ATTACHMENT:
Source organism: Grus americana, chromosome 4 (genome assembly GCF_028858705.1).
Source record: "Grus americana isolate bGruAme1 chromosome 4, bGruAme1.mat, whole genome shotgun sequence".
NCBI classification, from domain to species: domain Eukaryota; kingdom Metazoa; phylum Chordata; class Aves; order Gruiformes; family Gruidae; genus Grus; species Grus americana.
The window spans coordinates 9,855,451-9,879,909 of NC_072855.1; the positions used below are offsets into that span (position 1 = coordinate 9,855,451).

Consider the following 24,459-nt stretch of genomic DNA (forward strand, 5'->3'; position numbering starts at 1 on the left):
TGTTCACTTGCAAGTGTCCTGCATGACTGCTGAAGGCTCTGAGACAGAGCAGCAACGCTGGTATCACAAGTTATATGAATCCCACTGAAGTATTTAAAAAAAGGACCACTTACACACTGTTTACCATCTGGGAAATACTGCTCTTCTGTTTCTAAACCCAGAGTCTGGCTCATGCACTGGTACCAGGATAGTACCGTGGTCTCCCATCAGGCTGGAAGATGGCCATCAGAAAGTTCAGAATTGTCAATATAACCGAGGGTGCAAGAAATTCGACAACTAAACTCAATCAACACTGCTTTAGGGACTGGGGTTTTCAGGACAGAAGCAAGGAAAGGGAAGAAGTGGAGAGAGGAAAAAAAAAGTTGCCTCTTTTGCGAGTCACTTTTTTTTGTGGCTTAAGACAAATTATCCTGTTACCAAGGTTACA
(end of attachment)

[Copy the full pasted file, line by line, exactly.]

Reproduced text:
Source organism: Grus americana, chromosome 4 (genome assembly GCF_028858705.1).
Source record: "Grus americana isolate bGruAme1 chromosome 4, bGruAme1.mat, whole genome shotgun sequence".
NCBI classification, from domain to species: domain Eukaryota; kingdom Metazoa; phylum Chordata; class Aves; order Gruiformes; family Gruidae; genus Grus; species Grus americana.
The window spans coordinates 9,855,451-9,879,909 of NC_072855.1; the positions used below are offsets into that span (position 1 = coordinate 9,855,451).

Consider the following 24,459-nt stretch of genomic DNA (forward strand, 5'->3'; position numbering starts at 1 on the left):
TGTTCACTTGCAAGTGTCCTGCATGACTGCTGAAGGCTCTGAGACAGAGCAGCAACGCTGGTATCACAAGTTATATGAATCCCACTGAAGTATTTAAAAAAAGGACCACTTACACACTGTTTACCATCTGGGAAATACTGCTCTTCTGTTTCTAAACCCAGAGTCTGGCTCATGCACTGGTACCAGGATAGTACCGTGGTCTCCCATCAGGCTGGAAGATGGCCATCAGAAAGTTCAGAATTGTCAATATAACCGAGGGTGCAAGAAATTCGACAACTAAACTCAATCAACACTGCTTTAGGGACTGGGGTTTTCAGGACAGAAGCAAGGAAAGGGAAGAAGTGGAGAGAGGAAAAAAAAAGTTGCCTCTTTTGCGAGTCACTTTTTTTTGTGGCTTAAGACAAATTATCCTGTTACCAAGGTTACA